Dominic Kesterton squishes, stretches and slices things in his repetitive illustrations
The London-based illustrator recently completed a master’s where he began exploring “volume, repetition and variation with drawing,” producing hundreds of works at a time.
- Ruby Boddington
- 4 March 2020
- Reading Time
- 4 minute read
It’s been a minute since we properly caught up with illustrator Dominic Kesterton (other than when he collaborated with Shun Sasaki on a summer-inspired Monthly Posterhg0088) and in the time that has passed, he’s continued working, moved to London, and completed a master’s. So it seemed like a good time to drop him a line and find out what he’s been up to.
Dominic’s continued education, as you’d expect, has had a significant impact on his practice. It proved a good opportunity to take a step back and process some of the “underlying values” in his work. Whereas previously he struggled to articulate the thinking behind a project, the particular master’s he was on really pushed the conceptual side of things and so he is “slightly better” at talking about his work now. “Sometimes it was really difficult to try and conceptually justify decisions I wanted to make because I like to follow my nose,” he elaborates. “It’s cool to come out the other side with a body of work and some ideas with impetus.”
hg0088It was during his master’s that Dominic developed an interest in “volume, repetition and variation with drawing.” This has seen him develop a large number of line drawings, where the idea is that “the more drawings I amass, the easier it gets to amass drawings”. He’ll start by producing 100 drawings of something, say an apple, and each new drawing will build on the last, warping, combining or squashing various elements. “I’ve been archiving them on a private website for now but I’d like to have these published as a big slab of a book one day. Something about having this growing and mutating pool of drawings behind me really helps, I feel fertile,” he remarks. Naturally, this process has been hugely beneficial to his commercial work as well, as he can “pull from this wealth of stuff and my drawing muscle doesn’t go idle either physically or conceptually”.
One such commercial project was for The New York Times, an editorial spot to accompany a piece titled We Prototyped a News App to Reach Gen Z Readers.hg0088 In response, Dominic drew a smartphone that was “super long and wavy”, building upon his tendency to stretch and melt things. Slightly terrifyingly, he adds: “Imagine if we actually experienced the physical length of the scrolling distance our thumbs cover in a day in a more physical way.”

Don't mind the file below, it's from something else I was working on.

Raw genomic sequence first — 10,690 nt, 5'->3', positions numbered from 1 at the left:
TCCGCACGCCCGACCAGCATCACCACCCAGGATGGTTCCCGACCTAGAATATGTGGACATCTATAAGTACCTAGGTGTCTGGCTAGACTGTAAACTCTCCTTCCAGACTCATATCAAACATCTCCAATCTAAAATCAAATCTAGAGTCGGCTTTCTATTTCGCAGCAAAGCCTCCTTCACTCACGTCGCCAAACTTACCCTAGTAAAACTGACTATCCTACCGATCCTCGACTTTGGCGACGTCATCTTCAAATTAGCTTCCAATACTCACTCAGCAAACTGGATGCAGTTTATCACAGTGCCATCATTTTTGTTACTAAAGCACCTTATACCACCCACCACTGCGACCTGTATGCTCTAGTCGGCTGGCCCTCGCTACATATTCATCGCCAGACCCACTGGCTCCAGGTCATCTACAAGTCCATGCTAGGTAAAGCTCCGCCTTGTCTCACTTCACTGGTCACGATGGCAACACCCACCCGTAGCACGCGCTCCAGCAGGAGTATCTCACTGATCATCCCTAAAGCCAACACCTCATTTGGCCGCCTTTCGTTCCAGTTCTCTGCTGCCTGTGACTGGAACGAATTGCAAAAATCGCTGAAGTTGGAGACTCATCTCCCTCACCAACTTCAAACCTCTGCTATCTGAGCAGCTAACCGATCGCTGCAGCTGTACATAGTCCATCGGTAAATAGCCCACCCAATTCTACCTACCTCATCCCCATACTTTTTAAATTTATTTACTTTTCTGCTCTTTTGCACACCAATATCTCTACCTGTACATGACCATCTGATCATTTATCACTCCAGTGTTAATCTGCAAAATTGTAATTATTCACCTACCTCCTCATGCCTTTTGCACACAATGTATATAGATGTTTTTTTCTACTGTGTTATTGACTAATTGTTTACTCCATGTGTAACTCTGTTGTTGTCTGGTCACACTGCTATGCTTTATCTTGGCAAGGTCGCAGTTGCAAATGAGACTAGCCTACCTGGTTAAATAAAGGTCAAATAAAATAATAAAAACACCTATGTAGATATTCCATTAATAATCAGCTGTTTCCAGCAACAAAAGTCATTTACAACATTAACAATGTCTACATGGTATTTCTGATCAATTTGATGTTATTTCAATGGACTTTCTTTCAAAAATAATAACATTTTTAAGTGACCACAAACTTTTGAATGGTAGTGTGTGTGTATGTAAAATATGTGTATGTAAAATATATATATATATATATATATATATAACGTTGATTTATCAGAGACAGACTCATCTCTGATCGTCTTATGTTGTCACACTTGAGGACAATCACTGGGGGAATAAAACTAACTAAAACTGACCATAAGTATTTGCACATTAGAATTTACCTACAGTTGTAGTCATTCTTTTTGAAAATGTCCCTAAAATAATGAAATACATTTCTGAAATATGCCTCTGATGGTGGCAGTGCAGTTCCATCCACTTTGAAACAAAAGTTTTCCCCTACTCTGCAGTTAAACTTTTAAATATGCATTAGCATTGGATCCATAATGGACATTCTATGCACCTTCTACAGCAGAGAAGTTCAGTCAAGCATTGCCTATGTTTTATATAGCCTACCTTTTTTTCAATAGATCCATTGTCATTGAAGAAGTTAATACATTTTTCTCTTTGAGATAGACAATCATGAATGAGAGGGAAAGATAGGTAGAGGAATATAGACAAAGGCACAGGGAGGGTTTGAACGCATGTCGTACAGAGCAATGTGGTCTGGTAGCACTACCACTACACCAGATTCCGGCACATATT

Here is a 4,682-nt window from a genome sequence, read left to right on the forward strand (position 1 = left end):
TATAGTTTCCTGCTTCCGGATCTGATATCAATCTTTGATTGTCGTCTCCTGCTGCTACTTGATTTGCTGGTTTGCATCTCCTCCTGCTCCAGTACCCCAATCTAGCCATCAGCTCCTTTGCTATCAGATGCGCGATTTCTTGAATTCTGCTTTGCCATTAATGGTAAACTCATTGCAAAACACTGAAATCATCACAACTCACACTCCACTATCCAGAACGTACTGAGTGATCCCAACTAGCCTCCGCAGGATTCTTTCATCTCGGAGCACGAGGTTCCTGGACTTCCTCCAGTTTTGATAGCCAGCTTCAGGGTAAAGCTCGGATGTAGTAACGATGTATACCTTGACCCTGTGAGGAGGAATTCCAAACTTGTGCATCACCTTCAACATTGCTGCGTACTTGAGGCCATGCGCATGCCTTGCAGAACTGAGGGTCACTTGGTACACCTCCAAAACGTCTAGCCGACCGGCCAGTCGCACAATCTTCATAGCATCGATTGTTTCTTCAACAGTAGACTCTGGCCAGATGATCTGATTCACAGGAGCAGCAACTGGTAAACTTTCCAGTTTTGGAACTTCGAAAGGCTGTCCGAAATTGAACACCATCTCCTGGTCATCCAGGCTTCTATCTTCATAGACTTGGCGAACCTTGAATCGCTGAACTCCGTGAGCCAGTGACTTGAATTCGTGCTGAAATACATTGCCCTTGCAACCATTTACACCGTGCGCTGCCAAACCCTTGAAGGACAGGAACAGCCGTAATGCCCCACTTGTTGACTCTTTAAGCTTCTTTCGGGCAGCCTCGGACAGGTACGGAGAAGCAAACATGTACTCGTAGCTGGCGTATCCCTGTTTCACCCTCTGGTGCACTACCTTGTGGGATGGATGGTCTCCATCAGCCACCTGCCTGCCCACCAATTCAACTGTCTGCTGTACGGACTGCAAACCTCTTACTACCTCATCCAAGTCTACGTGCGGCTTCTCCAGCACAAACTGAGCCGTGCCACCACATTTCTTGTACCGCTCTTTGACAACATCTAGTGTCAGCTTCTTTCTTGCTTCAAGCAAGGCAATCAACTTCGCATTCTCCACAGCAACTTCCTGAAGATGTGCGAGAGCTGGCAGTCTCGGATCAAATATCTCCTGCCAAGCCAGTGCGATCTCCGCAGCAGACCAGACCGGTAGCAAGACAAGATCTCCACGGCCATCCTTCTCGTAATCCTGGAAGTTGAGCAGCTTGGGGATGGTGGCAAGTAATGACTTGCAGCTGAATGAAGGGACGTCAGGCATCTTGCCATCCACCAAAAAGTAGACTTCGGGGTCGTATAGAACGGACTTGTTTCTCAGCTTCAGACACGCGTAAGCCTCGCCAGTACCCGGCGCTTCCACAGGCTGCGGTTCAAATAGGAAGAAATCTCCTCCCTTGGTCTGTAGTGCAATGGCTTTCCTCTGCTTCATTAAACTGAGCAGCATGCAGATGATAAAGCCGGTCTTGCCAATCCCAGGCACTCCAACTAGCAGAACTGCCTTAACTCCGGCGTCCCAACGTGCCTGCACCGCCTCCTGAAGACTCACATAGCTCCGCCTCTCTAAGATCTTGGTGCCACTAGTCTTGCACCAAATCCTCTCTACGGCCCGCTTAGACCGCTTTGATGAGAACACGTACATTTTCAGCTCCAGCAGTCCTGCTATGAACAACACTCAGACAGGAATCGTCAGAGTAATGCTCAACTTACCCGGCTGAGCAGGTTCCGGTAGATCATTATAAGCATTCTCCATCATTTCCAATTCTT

Balancing these kinds of projects alongside personal work is also important for Dominic, though, and one area he’s been developing on the self-initiated side of things, is narrative. Having always felt the pressure (perhaps self-imposed) to create comics because he’s an illustrator, it just didn’t come naturally to him. “I was never confident enough to write clear sequential narratives because I enjoyed or relied on ambiguity a lot,” he says. However, around the time he contributed to our Weekly Comichg0088 on Instagram, he started to experiment with this well-known illustrative format, using them to communicate humour and reflective space for himself.
In one comic titled ,hg0088 for example, “a man eats some noodles, he notices an eye in his noodles, then his face is in the noodles looking back at him, his head is made of noodles and then he rubs his eyes and snaps out of it.” It’s hilarious but also unsettling, a product of Dominic’s superb pacing. “I think it’s a kind of relatable nightmare/freakout/vision. I don’t see my head in my noodles but I always think I can see little goblins in my room and stuff like that but then it’s just a jumper or something,” he says.
Whatever the project, however, whether it’s an editorial spot, a comic strip or even an installation at Sheffield Children’s Hospital, Dominic’s portfolio is a distinctive one. His visual language is recognisable at once and is entirely his. Often, he takes a motif – “like an apple or a daisy or a dog or something” – and focuses on it repetitively. “I think it’s fun to try and put your claim on something so simple or generic, I think my drawn language is growing more these days, though,” he concludes. “There are certain operations I’ve always been interested in too, like squishing and stretching things or chopping things in half. I hope for my drawings to look balanced and considered.”
About the Author
Ruby joined the It’s Nice That team as an editorial assistant in September 2017 after graduating from the Graphic Communication Design course at Central Saint Martins. In April 2018, she became a staff writer and in August 2019, she was made associate editor. Get in contact with Ruby about ideas you may have for long-form stories on the site.